The Hip Girls Guide to Homemaking, by Kate Payne

The Hip Girls Guide to Homemaking, by Kate Payne

The Hip Girl's Guide to HomemakingTitle: The Hip Girls Guide to Homemaking: Decorating, Dining, and Gratifying Pleasures of Self-Sufficiency – on a Budget!
Author: Kate Payne
Pages: 266
Originally Published: 2011
Format I Read: Paperback
Publisher: Harper Design
Rating: [rating:4]


I’ve been on a bit of a “homemaking” kick lately. I’ve been trying to organize my household, plan meals and shopping trips better, and decorate my home more to my taste. So, I thought this book would be a fun read. And I was right. This is one of my favorite passages:

I’m not an interior designer, nor a home decor specialist. I just like pretty things. I like to surround myself with things that make me happy. That’s it! As our old pal William Morris said, “Have nothing in your house that you do not know to be useful or believe to be beautiful.” If something’s beautiful to you, find a way to make it work.

Doesn’t that William Morris quote make you want to embroider a pillow? And something about Payne’s book and style makes me believe that I can conquer my homemaking goals. And you can too. Here’s how the book is divided:

Part I – Room-by-Room Guide to a Homey House, Homie
Chapter 1 – Kitchen and Dining Rooms
Chapter 2 – Living Areas
Chapter 3 – Bed, Bath, and Between

Lots of good decorating and repurposing tips here. This part make me want to take a trip to a thrift store.

Part II – Impressive Acts of Domesticity
Chapter 4 – Outdoor Spaces
Chapter 5 – Cleaning and DIY Suds
Chapter 6 – Managing Cloth
Chapter 7 – Tapping the Tool Kit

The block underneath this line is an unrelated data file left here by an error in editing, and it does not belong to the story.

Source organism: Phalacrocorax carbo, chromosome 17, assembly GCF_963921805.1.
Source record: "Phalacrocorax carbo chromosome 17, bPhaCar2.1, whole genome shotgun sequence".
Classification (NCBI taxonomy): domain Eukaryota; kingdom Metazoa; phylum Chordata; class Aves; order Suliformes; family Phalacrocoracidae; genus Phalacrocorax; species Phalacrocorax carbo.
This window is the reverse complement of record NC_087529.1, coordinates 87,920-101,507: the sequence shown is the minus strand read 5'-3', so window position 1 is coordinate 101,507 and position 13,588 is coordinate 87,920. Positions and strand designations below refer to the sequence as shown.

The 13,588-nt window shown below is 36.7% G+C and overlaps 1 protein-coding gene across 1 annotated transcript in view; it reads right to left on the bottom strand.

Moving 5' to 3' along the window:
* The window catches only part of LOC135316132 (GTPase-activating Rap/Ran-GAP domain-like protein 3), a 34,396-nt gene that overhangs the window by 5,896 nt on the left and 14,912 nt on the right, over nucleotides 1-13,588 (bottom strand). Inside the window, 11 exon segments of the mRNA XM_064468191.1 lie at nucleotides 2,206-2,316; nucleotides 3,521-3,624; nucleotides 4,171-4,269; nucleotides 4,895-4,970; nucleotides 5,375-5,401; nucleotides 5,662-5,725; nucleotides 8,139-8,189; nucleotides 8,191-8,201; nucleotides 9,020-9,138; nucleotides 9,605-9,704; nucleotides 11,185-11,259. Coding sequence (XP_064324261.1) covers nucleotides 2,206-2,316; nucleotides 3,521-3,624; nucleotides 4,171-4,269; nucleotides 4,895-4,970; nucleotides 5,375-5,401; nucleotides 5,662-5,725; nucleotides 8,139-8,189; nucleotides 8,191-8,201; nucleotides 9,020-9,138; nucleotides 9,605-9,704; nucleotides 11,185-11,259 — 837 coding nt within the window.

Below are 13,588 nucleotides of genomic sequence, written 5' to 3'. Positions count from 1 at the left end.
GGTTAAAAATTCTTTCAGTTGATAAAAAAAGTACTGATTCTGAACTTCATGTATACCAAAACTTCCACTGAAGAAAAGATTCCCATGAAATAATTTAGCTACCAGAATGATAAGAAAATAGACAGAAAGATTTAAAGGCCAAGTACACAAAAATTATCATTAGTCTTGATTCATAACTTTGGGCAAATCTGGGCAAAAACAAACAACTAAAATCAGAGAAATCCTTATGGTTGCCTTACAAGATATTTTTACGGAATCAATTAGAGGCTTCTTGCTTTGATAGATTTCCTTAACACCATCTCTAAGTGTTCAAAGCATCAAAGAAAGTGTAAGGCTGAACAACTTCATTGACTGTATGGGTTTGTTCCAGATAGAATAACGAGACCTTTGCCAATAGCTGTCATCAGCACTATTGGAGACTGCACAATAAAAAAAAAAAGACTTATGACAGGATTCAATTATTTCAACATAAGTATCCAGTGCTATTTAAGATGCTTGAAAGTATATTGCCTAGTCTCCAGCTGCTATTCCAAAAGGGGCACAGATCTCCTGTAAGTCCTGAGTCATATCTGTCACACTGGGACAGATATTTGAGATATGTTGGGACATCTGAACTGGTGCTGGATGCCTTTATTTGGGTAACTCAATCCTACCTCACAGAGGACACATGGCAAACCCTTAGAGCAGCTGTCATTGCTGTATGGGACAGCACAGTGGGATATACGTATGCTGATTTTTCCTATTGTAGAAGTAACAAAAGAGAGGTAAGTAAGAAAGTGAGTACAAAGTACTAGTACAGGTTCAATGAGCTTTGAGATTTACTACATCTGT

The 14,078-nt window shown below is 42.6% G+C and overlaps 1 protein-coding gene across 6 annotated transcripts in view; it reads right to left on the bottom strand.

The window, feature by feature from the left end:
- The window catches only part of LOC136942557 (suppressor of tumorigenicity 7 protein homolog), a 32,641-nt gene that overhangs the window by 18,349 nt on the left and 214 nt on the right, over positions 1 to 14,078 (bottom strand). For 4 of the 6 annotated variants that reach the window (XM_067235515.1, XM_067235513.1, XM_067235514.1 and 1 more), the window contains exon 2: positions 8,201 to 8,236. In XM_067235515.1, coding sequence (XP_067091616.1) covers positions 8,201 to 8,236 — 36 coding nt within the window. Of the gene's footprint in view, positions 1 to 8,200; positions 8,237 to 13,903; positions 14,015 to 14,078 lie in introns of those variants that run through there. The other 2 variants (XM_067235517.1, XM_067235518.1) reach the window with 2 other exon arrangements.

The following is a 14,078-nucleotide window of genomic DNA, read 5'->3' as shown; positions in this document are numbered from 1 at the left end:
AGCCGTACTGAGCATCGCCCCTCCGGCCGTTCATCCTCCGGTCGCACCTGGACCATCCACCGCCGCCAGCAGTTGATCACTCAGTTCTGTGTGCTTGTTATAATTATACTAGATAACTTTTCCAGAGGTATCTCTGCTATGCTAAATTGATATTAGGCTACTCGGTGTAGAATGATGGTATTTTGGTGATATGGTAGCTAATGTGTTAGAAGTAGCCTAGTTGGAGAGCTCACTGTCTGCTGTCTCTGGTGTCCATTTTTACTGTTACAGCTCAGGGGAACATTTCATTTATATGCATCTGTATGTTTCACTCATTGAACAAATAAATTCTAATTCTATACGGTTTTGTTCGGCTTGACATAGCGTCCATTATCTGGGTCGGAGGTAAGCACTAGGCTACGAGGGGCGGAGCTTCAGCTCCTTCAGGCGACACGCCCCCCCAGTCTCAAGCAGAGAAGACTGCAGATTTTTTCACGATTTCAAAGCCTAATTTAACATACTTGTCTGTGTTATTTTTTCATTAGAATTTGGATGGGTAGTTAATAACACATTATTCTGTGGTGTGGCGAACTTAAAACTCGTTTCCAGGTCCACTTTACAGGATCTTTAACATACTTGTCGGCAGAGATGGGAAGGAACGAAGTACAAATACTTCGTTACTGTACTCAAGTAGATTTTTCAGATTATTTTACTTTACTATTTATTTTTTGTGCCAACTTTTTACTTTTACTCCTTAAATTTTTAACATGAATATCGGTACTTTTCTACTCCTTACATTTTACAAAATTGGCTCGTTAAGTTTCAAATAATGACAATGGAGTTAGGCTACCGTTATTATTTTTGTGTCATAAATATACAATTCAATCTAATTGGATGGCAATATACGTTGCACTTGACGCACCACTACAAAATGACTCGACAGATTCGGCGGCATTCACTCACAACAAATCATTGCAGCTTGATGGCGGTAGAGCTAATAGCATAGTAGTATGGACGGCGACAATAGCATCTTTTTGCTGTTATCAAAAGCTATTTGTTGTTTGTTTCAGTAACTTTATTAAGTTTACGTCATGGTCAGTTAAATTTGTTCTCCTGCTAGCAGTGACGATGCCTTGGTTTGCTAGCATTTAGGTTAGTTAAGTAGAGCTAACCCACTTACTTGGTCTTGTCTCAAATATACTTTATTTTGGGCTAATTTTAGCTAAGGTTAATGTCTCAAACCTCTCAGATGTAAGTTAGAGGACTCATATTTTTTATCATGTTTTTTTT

Good stuff abounds here, too – from growing what you can in the space available to you, to thinking through the chemicals you clean with, and from laundry options and strategies, to conquering simple household repairs and projects.

Part III – Life After Restaurants
Chapter 8 – Cooking at Home
Chapter 9 – Preserving Food at Home
Chapter 10 – Entertaining Projects

This part felt the most home-y to me. There’s something about food that creates that atmosphere. These chapters are full of good ideas on how to cook and entertain at home, as well as to preserve and maximize your food resources.

So, I thought this book was well-written and informative, though the “hip girl” talk turned out to be a minor annoyance. And Payne has a lot of good tips. Of course, not every tip will be for every person, but there are plenty here to choose from. I was particularly inspired by the idea of preserving even small quantities of food at home, by the idea of mixing your own cleaners from basic ingredients link vinegar and borax, and by repurposing beautiful items into your decor. But I’m sure each reader will be inspired by different things.

Beware before purchasing that there is a definite ” extreme green” tilt to the writing (Payne has no microwave, uses glass Tuperware, and makes all of her own cleaners). Also, most of the suggestions are geared to large-city, apartment dwelling, though many of them are adaptable to other living situations. Still, as a suburban house dweller, I was a little disappointed at the narrower scope of the book.

Overall, this is a good book that would make an excellent wedding shower gift or a nice present for yourself if you need some ideas to spicy up your domestic life.

The Hip Girl’s Guide to Homemaking, by Kate Payne [rating:4]

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